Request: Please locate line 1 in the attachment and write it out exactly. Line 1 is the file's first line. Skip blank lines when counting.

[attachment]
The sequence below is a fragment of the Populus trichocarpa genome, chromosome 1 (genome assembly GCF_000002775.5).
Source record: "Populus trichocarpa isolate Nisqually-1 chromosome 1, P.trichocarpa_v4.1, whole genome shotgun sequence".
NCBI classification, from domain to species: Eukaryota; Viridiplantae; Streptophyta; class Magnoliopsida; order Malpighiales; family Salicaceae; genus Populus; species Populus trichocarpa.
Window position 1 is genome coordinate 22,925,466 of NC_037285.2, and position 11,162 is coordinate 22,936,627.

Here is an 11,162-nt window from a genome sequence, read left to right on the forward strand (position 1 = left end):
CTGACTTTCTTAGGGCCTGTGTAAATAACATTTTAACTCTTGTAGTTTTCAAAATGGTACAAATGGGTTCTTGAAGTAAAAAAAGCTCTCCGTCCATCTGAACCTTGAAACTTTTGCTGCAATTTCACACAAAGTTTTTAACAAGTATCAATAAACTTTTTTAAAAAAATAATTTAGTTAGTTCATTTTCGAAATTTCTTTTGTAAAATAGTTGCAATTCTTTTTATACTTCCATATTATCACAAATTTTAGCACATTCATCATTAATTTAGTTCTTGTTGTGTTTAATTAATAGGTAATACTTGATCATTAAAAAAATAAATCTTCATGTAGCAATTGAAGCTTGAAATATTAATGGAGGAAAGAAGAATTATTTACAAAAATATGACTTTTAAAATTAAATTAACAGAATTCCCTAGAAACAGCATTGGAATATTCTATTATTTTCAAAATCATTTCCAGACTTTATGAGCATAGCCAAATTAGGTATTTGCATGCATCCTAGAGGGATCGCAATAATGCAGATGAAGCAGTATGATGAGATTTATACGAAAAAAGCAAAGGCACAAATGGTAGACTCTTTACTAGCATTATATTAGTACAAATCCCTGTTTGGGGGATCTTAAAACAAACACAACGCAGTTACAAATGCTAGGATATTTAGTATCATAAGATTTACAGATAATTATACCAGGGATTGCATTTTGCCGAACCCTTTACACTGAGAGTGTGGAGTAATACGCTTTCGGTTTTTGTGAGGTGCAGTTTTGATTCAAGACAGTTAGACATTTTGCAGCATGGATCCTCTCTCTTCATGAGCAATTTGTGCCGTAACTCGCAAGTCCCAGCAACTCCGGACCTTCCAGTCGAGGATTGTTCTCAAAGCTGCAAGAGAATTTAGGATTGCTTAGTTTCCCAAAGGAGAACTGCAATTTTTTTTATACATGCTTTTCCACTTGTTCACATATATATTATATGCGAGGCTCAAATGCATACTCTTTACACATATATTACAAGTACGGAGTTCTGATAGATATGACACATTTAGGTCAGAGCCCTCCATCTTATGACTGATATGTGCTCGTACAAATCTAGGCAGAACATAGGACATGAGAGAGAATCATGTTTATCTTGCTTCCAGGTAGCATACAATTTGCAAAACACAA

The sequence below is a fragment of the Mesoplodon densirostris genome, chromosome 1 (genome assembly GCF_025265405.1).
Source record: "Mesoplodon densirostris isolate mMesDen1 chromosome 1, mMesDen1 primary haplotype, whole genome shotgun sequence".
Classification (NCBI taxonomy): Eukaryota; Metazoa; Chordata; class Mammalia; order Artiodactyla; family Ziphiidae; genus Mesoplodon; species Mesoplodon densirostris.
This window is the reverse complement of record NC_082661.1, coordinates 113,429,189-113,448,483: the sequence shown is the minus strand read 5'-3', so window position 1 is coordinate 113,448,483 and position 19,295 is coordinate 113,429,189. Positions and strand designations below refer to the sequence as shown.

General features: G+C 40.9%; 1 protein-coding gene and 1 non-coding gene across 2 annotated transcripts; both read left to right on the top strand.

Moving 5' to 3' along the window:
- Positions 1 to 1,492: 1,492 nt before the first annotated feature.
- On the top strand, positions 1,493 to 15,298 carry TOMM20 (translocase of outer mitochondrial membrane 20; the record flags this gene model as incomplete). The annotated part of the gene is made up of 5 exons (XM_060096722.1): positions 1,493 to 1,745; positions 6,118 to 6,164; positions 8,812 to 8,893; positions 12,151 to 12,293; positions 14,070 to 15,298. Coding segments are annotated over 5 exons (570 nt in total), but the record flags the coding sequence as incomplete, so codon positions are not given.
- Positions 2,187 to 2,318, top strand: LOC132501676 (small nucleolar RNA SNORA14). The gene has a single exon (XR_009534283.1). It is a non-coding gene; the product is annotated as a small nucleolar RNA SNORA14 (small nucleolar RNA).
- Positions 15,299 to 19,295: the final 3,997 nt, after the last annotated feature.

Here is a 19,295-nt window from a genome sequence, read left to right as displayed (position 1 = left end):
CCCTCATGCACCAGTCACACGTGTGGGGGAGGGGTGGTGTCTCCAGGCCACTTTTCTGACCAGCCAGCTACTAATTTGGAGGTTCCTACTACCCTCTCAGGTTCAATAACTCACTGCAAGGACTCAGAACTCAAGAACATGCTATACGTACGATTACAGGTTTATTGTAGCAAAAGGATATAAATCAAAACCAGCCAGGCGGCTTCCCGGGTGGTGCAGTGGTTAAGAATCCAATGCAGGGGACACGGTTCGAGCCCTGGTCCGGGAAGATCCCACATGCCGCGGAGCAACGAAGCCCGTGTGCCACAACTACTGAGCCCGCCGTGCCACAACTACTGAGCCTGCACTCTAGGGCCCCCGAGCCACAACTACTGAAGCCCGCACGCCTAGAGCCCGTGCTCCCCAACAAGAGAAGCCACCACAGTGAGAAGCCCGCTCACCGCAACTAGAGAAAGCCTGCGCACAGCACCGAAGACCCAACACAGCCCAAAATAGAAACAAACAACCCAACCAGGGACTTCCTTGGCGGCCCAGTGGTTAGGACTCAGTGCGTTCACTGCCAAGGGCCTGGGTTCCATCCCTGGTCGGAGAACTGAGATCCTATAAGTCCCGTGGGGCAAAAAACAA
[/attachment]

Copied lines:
The sequence below is a fragment of the Populus trichocarpa genome, chromosome 1 (genome assembly GCF_000002775.5).